IN THE SUPREME COURT OF APPEALS OF WEST VIRGINIA

January 1994 Term

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No. 21538

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WEST VIRGINIA DEPARTMENT OF NATURAL RESOURCES,

Plaintiff Below, Appellee,

v.

CHRISTINE MANN MYERS,

Defendant Below, Appellant

_______________________________________________________

Appeal from the Circuit Court of Upshur County

Honorable Thomas Keadle, Judge

Civil Action No. 91-P-34

AFFIRMED IN PART; REVERSED IN PART

_______________________________________________________

Submitted: January 19, 1994

             Filed: March 28, 1994

Shirley A. Skaggs
Assistant Attorney General
Charleston, WV
Attorney for the Appellee

Kathryn K. Allen
West & Jones
Clarksburg, WV
Attorney for the Appellant

The opinion of the Court was delivered PER CURIAM.
JUSTICE NEELY dissents and reserves the right to file a dissenting opinion.


SYLLABUS BY THE COURT

    1. "A final order of the hearing examiner for the West Virginia Educational Employees Grievance Board, made pursuant to W.Va. Code, 18-29-1, et seq. (1985), and based upon findings of fact, should not be reversed unless clearly wrong." Syllabus point 1, Randolph County Board of Education v. Scalia, 182 W.Va. 289, 387 S.E.2d 524 (1989).

     2. "Discrimination based upon pregnancy constitutes illegal sex discrimination under the West Virginia Human Rights Act, W.Va. Code, 5-11-9(a) [1981]." Syllabus point 2, Frank's Shoe Store v. West Virginia Human Rights Commission, 179 W.Va. 53, 365 S.E.2d 251 (1986).

    3. "Unless a wrongful discharge is malicious, the wrongfully discharged employee has a duty to mitigate damages by accepting similar employment to that contemplated by his or her contract if it is available in the local area, and the actual wages received, or the wages the employee could have received at comparable employment where it is locally available, will be deducted from any back pay award; however, the burden of raising the issue of mitigation is on the employer." Syllabus point 2, Mason County Board of Education v. State Superintendent of Schools, 170 W.Va. 632, 295 S.E.2d 719 (1982).

    

Per Curiam:

    This case is before the Court on the appeal of Christine Mann Myers from the July 23, 1992, order of the Circuit Court of Upshur County.

    The appellant, Christine Myers, was employed by the Department of Natural Resources (DNR) as a conservation officer from 1979 until October 12, 1990. Apparently, in July, 1990, Ms. Myers advised her supervisor that she was pregnant and asked whether she could be given light duty and permitted to wear plain clothes during the last portion of her pregnancy. He refused. During her first pregnancy, Ms. Myers was not given light duty and was required to wear a uniform and carry a firearm through the eighth month of her pregnancy, when she took leave. By the time of the second pregnancy, she had accumulated approximately eighty days of sick and annual leave, which she then requested that she be allowed to take instead of light duty.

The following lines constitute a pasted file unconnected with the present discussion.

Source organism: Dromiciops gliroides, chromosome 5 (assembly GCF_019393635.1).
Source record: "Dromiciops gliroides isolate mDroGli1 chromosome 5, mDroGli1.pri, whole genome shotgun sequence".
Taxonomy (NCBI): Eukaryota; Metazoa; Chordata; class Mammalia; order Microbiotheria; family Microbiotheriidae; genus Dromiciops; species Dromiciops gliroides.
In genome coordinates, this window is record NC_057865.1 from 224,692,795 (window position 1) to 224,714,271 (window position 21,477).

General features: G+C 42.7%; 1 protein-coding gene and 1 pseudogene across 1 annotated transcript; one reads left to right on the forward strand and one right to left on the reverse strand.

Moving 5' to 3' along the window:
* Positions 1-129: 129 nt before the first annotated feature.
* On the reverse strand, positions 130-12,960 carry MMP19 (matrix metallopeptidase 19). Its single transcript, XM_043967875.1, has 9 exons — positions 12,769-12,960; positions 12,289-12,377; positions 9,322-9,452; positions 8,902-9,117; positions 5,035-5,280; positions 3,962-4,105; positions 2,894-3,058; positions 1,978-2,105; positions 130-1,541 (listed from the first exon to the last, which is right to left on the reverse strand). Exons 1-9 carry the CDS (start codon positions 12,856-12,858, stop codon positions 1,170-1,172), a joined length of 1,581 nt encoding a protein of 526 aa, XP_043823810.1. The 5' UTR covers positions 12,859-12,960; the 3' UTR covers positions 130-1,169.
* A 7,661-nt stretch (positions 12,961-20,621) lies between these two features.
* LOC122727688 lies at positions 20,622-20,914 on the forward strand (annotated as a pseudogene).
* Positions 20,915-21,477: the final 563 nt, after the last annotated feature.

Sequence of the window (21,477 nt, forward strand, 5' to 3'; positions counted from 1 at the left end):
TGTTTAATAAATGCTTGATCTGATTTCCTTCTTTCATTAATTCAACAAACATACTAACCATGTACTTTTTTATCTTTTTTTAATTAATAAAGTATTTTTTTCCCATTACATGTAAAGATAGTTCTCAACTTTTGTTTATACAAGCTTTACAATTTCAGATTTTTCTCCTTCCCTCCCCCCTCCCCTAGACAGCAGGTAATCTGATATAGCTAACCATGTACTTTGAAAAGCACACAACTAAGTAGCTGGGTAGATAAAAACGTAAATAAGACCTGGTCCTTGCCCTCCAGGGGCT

Ms. Myers does not dispute that the DNR has never changed job responsibilities to create a light duty position for a conservation officer in the past. She requested sick leave and annual leave, beginning August 19, 1990. She submitted sick leave forms, which were approved by her physician, indicating that she was unable to carry out her regular work detail. Her superior accepted the leave forms, and she did not report to work from August 19, 1990, to September 19, 1990.

    This appeal also involves an incident which occurred the prior year. On August 22, 1989, Ms. Myers had received a written reprimand from her superior for failing to appear for routine boat patrol. She explained that she had been requested to assist with a drug raid being carried out by the Lewis County Sheriff and that the Sheriff's Department had notified the DNR of her involvement with the Sheriff's raid. The DNR, claiming that she had not followed procedure, issued a letter of reprimand charging her with insubordination. Ms. Myers filed a grievance based upon the reprimand in her record.

     The Lewis County Sheriff sent a letter to Colonel Hall, the chief of the law enforcement division of the DNR, on September 5, 1989, which stated that Ms. Myers had provided assistance at his request and asked that the letter be removed from her personnel file. The letter was not removed at this point. The grievance was scheduled for a Level IV hearing on September 7, 1990.

    Ms. Myers met with Colonel Hall on August 7, 1990. After lunch, she alleges that he requested that she withdraw the grievance because it would cost the DNR a great deal of money. She refused, unless the letter was withdrawn from her file. Ms. Myers notified her union representative that Colonel Hall had approached her regarding the grievance. Mr. Maupin, the union representative, notified the Director of the DNR that Colonel Hall had attempted "through intimidation and improper ex-parte communication to coerce conservation officer Christine Mann Myers into withdrawing her pending grievance." On September 6, 1990, Ms. Myers was advised that the State had removed the letter of reprimand from her file, and the grievance was then dismissed.